“The Writing Desk” by Rachel Hauck

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Tenley Roth’s first book was a runaway bestseller. Now that her second book is due, she’s locked in fear. Can she repeat her earlier success or is she a fraud who has run out of inspiration?

With pressure mounting from her publisher, Tenley is weighted with writer’s block. But when her estranged mother calls asking Tenley to help her through chemotherapy, she packs up for Florida where she meets handsome furniture designer Jonas Sullivan and discovers the story her heart’s been missing.

A century earlier, another woman wrote at the same desk with hopes and fears of her own. Born during the Gilded Age, Birdie Shehorn is the daughter of the old money Knickerbockers. Under the strict control of her mother, her every move is decided ahead of time, even whom she’ll marry. But Birdie has dreams she doesn’t know how to realize. She wants to tell stories, write novels, make an impact on the world. When she discovers her mother has taken extreme measures to manipulate her future, she must choose between submission and security or forging a brand new way all on her own.

Tenley and Birdie are from two very different worlds, but fate has bound them together in a way time cannot erase.

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Rachel Hauck is the master of creative, historic romance, and she’s penned another bestseller:  The Writing Desk.  She artfully compares contemporary romance with the arranged marriages of the wealthy during the 1920s while painting elements of spiritual lessons in every scene.

I love the way that Hauck ties Birdie’s story with Tenley’s.  Hauck connects them in myriads of ways, some superficially, some with a much deeper meaning.  These connections usually relate to spiritual lessons happening within the pages from which the reader can grow, as well.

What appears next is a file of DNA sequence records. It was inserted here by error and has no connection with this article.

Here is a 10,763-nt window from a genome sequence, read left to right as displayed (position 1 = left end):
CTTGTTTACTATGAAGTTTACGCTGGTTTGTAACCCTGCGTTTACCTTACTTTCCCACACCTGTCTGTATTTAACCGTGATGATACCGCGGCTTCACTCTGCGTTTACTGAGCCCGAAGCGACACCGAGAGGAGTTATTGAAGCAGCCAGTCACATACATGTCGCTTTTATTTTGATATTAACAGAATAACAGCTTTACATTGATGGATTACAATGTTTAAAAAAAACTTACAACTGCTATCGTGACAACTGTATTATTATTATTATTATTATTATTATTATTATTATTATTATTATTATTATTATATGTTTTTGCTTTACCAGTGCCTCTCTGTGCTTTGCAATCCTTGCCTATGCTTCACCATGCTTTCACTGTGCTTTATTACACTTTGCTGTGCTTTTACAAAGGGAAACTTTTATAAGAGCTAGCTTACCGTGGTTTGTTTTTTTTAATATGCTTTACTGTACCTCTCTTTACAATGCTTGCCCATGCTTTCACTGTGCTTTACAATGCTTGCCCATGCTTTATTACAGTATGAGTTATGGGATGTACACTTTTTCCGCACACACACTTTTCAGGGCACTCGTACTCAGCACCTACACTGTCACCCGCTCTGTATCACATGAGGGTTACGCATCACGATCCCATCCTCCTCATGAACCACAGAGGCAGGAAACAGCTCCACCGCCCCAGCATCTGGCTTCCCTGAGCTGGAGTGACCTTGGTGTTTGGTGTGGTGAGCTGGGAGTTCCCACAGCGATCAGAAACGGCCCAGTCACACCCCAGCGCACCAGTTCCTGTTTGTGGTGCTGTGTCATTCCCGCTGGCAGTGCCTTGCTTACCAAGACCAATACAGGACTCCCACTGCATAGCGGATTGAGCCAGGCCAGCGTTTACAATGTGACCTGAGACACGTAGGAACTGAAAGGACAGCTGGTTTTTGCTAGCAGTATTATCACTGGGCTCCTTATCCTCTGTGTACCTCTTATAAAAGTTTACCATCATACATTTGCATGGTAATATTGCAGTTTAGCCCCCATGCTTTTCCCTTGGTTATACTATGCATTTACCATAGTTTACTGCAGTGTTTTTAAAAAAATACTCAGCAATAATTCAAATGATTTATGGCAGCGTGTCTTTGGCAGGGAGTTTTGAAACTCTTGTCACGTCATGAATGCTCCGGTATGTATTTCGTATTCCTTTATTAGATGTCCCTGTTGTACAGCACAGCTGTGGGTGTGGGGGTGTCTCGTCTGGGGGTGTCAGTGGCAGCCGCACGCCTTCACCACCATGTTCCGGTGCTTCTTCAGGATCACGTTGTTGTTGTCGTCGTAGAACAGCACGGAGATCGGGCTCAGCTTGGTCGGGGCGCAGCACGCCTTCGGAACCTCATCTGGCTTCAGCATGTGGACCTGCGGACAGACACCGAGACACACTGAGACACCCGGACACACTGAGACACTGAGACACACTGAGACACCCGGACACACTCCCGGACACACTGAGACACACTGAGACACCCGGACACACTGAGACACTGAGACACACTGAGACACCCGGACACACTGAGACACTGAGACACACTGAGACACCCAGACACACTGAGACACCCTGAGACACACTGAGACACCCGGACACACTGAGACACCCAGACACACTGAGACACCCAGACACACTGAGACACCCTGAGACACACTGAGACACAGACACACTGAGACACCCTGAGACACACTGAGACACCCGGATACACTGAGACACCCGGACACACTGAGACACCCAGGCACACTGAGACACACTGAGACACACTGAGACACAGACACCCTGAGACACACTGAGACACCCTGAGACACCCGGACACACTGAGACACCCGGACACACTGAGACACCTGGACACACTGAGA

In some of Hauck’s books, these lessons are super deep, ones that totally shook me as I was reading.  The lessons in The Writing Desk are a bit different; they’re simple, basic tenants of the Christian faith, but ones that many of us struggle with.  Long-time Christians may not find these lessons earth-shattering, but I think that this is the perfect sort of book to give a person new to faith, or to someone who isn’t yet a believer.  Tenley’s situation and confusion resonates, and Hauck shares answers to that confusion gently and creatively.

These faith lessons are not diluting the romance.  For someone who’s supposed to be writing such a story, Tenley is living a sizzling one of her own.  Hauck spares no sidelong glance or warm, fuzzy feeling when penning The Writing Desk, and with Birdie involved in her own romantic relationship, this book is oozing love.

The Writing Desk is another winner, and I hope Hauck continues to be as prolific as Birdie.

I received a free copy of this book from the author.  All opinions are my own.

What are your thoughts?

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